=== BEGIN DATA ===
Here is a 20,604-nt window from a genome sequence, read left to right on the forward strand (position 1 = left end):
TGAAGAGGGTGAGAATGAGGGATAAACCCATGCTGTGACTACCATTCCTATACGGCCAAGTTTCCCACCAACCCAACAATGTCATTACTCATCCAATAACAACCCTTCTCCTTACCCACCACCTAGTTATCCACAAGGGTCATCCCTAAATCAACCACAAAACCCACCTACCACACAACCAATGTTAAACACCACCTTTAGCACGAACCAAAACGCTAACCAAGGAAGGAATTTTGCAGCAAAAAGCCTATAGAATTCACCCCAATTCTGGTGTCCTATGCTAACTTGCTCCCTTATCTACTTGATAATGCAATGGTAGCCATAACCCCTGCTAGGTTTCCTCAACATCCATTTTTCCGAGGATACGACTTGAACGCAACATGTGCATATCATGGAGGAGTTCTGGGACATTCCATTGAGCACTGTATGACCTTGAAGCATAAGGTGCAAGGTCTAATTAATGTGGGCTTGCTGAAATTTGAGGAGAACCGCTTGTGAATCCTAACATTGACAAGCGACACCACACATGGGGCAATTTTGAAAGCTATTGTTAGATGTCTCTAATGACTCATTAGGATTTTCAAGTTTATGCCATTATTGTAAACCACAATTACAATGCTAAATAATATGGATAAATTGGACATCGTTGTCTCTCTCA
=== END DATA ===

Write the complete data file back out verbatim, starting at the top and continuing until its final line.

Here is a 20,604-nt window from a genome sequence, read left to right on the forward strand (position 1 = left end):
TGAAGAGGGTGAGAATGAGGGATAAACCCATGCTGTGACTACCATTCCTATACGGCCAAGTTTCCCACCAACCCAACAATGTCATTACTCATCCAATAACAACCCTTCTCCTTACCCACCACCTAGTTATCCACAAGGGTCATCCCTAAATCAACCACAAAACCCACCTACCACACAACCAATGTTAAACACCACCTTTAGCACGAACCAAAACGCTAACCAAGGAAGGAATTTTGCAGCAAAAAGCCTATAGAATTCACCCCAATTCTGGTGTCCTATGCTAACTTGCTCCCTTATCTACTTGATAATGCAATGGTAGCCATAACCCCTGCTAGGTTTCCTCAACATCCATTTTTCCGAGGATACGACTTGAACGCAACATGTGCATATCATGGAGGAGTTCTGGGACATTCCATTGAGCACTGTATGACCTTGAAGCATAAGGTGCAAGGTCTAATTAATGTGGGCTTGCTGAAATTTGAGGAGAACCGCTTGTGAATCCTAACATTGACAAGCGACACCACACATGGGGCAATTTTGAAAGCTATTGTTAGATGTCTCTAATGACTCATTAGGATTTTCAAGTTTATGCCATTATTGTAAACCACAATTACAATGCTAAATAATATGGATAAATTGGACATCGTTGTCTCTCTCA